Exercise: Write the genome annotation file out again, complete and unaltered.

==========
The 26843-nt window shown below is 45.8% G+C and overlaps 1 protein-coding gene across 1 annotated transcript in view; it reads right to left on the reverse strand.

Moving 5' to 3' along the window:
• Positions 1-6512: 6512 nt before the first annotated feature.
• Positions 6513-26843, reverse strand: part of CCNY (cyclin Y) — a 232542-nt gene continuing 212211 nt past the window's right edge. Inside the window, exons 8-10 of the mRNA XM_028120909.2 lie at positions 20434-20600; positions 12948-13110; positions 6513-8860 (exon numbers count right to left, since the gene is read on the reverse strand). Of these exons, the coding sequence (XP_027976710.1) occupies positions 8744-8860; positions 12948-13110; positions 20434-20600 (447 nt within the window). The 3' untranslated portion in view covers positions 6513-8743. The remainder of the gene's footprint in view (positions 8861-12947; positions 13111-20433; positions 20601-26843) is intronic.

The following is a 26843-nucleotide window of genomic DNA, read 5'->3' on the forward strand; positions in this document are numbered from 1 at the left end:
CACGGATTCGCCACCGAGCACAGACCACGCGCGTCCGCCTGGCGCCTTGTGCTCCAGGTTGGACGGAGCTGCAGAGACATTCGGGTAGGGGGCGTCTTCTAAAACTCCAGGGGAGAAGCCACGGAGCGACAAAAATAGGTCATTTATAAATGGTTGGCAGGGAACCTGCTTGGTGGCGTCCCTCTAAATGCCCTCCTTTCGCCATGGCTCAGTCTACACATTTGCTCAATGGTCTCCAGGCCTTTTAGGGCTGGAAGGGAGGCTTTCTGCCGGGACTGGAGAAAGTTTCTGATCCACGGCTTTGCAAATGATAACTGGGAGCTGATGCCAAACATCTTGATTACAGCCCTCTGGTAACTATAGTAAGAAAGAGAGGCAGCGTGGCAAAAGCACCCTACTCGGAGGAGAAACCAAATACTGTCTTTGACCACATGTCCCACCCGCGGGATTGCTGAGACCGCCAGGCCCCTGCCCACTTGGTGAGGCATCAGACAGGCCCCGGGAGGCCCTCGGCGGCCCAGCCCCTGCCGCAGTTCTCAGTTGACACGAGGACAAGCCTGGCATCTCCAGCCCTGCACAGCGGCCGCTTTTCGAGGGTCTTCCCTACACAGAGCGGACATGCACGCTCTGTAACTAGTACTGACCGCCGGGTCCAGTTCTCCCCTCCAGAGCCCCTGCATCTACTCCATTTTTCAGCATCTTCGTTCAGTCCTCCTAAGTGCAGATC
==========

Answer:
The 26843-nt window shown below is 45.8% G+C and overlaps 1 protein-coding gene across 1 annotated transcript in view; it reads right to left on the reverse strand.

Moving 5' to 3' along the window:
• Positions 1-6512: 6512 nt before the first annotated feature.
• Positions 6513-26843, reverse strand: part of CCNY (cyclin Y) — a 232542-nt gene continuing 212211 nt past the window's right edge. Inside the window, exons 8-10 of the mRNA XM_028120909.2 lie at positions 20434-20600; positions 12948-13110; positions 6513-8860 (exon numbers count right to left, since the gene is read on the reverse strand). Of these exons, the coding sequence (XP_027976710.1) occupies positions 8744-8860; positions 12948-13110; positions 20434-20600 (447 nt within the window). The 3' untranslated portion in view covers positions 6513-8743. The remainder of the gene's footprint in view (positions 8861-12947; positions 13111-20433; positions 20601-26843) is intronic.

The following is a 26843-nucleotide window of genomic DNA, read 5'->3' on the forward strand; positions in this document are numbered from 1 at the left end:
CACGGATTCGCCACCGAGCACAGACCACGCGCGTCCGCCTGGCGCCTTGTGCTCCAGGTTGGACGGAGCTGCAGAGACATTCGGGTAGGGGGCGTCTTCTAAAACTCCAGGGGAGAAGCCACGGAGCGACAAAAATAGGTCATTTATAAATGGTTGGCAGGGAACCTGCTTGGTGGCGTCCCTCTAAATGCCCTCCTTTCGCCATGGCTCAGTCTACACATTTGCTCAATGGTCTCCAGGCCTTTTAGGGCTGGAAGGGAGGCTTTCTGCCGGGACTGGAGAAAGTTTCTGATCCACGGCTTTGCAAATGATAACTGGGAGCTGATGCCAAACATCTTGATTACAGCCCTCTGGTAACTATAGTAAGAAAGAGAGGCAGCGTGGCAAAAGCACCCTACTCGGAGGAGAAACCAAATACTGTCTTTGACCACATGTCCCACCCGCGGGATTGCTGAGACCGCCAGGCCCCTGCCCACTTGGTGAGGCATCAGACAGGCCCCGGGAGGCCCTCGGCGGCCCAGCCCCTGCCGCAGTTCTCAGTTGACACGAGGACAAGCCTGGCATCTCCAGCCCTGCACAGCGGCCGCTTTTCGAGGGTCTTCCCTACACAGAGCGGACATGCACGCTCTGTAACTAGTACTGACCGCCGGGTCCAGTTCTCCCCTCCAGAGCCCCTGCATCTACTCCATTTTTCAGCATCTTCGTTCAGTCCTCCTAAGTGCAGATC